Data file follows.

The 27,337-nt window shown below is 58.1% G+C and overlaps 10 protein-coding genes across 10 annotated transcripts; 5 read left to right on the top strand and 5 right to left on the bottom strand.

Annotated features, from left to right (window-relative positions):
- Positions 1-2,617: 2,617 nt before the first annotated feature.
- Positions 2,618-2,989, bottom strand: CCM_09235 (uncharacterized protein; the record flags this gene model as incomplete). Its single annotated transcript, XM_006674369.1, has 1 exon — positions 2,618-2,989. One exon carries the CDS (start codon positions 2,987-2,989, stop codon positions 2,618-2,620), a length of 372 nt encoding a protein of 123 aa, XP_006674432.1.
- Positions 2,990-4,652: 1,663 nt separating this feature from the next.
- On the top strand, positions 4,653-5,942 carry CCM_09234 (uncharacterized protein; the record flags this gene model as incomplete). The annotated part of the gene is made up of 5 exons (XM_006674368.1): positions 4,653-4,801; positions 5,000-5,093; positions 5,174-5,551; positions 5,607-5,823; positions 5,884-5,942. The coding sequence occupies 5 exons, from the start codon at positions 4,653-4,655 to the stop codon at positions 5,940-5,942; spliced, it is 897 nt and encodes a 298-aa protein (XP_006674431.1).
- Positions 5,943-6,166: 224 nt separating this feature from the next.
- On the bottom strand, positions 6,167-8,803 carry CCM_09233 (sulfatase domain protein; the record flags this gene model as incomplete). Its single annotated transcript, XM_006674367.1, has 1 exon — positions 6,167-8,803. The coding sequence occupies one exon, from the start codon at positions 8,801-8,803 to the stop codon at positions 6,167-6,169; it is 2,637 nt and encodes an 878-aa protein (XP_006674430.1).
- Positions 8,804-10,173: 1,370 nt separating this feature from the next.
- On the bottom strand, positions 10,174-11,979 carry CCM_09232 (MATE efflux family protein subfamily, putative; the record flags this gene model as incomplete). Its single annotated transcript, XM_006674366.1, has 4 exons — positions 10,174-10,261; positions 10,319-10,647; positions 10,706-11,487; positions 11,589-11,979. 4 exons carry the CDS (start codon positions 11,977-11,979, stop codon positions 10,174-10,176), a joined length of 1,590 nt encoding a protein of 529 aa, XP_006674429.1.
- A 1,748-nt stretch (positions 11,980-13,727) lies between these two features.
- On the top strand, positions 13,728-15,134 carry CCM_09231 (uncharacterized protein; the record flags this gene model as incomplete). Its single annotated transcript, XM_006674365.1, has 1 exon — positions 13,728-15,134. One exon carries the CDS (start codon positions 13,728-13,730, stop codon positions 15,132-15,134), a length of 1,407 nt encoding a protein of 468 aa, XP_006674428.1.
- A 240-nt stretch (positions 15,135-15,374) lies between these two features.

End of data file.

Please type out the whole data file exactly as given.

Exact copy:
The 27,337-nt window shown below is 58.1% G+C and overlaps 10 protein-coding genes across 10 annotated transcripts; 5 read left to right on the top strand and 5 right to left on the bottom strand.

Annotated features, from left to right (window-relative positions):
- Positions 1-2,617: 2,617 nt before the first annotated feature.
- Positions 2,618-2,989, bottom strand: CCM_09235 (uncharacterized protein; the record flags this gene model as incomplete). Its single annotated transcript, XM_006674369.1, has 1 exon — positions 2,618-2,989. One exon carries the CDS (start codon positions 2,987-2,989, stop codon positions 2,618-2,620), a length of 372 nt encoding a protein of 123 aa, XP_006674432.1.
- Positions 2,990-4,652: 1,663 nt separating this feature from the next.
- On the top strand, positions 4,653-5,942 carry CCM_09234 (uncharacterized protein; the record flags this gene model as incomplete). The annotated part of the gene is made up of 5 exons (XM_006674368.1): positions 4,653-4,801; positions 5,000-5,093; positions 5,174-5,551; positions 5,607-5,823; positions 5,884-5,942. The coding sequence occupies 5 exons, from the start codon at positions 4,653-4,655 to the stop codon at positions 5,940-5,942; spliced, it is 897 nt and encodes a 298-aa protein (XP_006674431.1).
- Positions 5,943-6,166: 224 nt separating this feature from the next.
- On the bottom strand, positions 6,167-8,803 carry CCM_09233 (sulfatase domain protein; the record flags this gene model as incomplete). Its single annotated transcript, XM_006674367.1, has 1 exon — positions 6,167-8,803. The coding sequence occupies one exon, from the start codon at positions 8,801-8,803 to the stop codon at positions 6,167-6,169; it is 2,637 nt and encodes an 878-aa protein (XP_006674430.1).
- Positions 8,804-10,173: 1,370 nt separating this feature from the next.
- On the bottom strand, positions 10,174-11,979 carry CCM_09232 (MATE efflux family protein subfamily, putative; the record flags this gene model as incomplete). Its single annotated transcript, XM_006674366.1, has 4 exons — positions 10,174-10,261; positions 10,319-10,647; positions 10,706-11,487; positions 11,589-11,979. 4 exons carry the CDS (start codon positions 11,977-11,979, stop codon positions 10,174-10,176), a joined length of 1,590 nt encoding a protein of 529 aa, XP_006674429.1.
- A 1,748-nt stretch (positions 11,980-13,727) lies between these two features.
- On the top strand, positions 13,728-15,134 carry CCM_09231 (uncharacterized protein; the record flags this gene model as incomplete). Its single annotated transcript, XM_006674365.1, has 1 exon — positions 13,728-15,134. One exon carries the CDS (start codon positions 13,728-13,730, stop codon positions 15,132-15,134), a length of 1,407 nt encoding a protein of 468 aa, XP_006674428.1.
- A 240-nt stretch (positions 15,135-15,374) lies between these two features.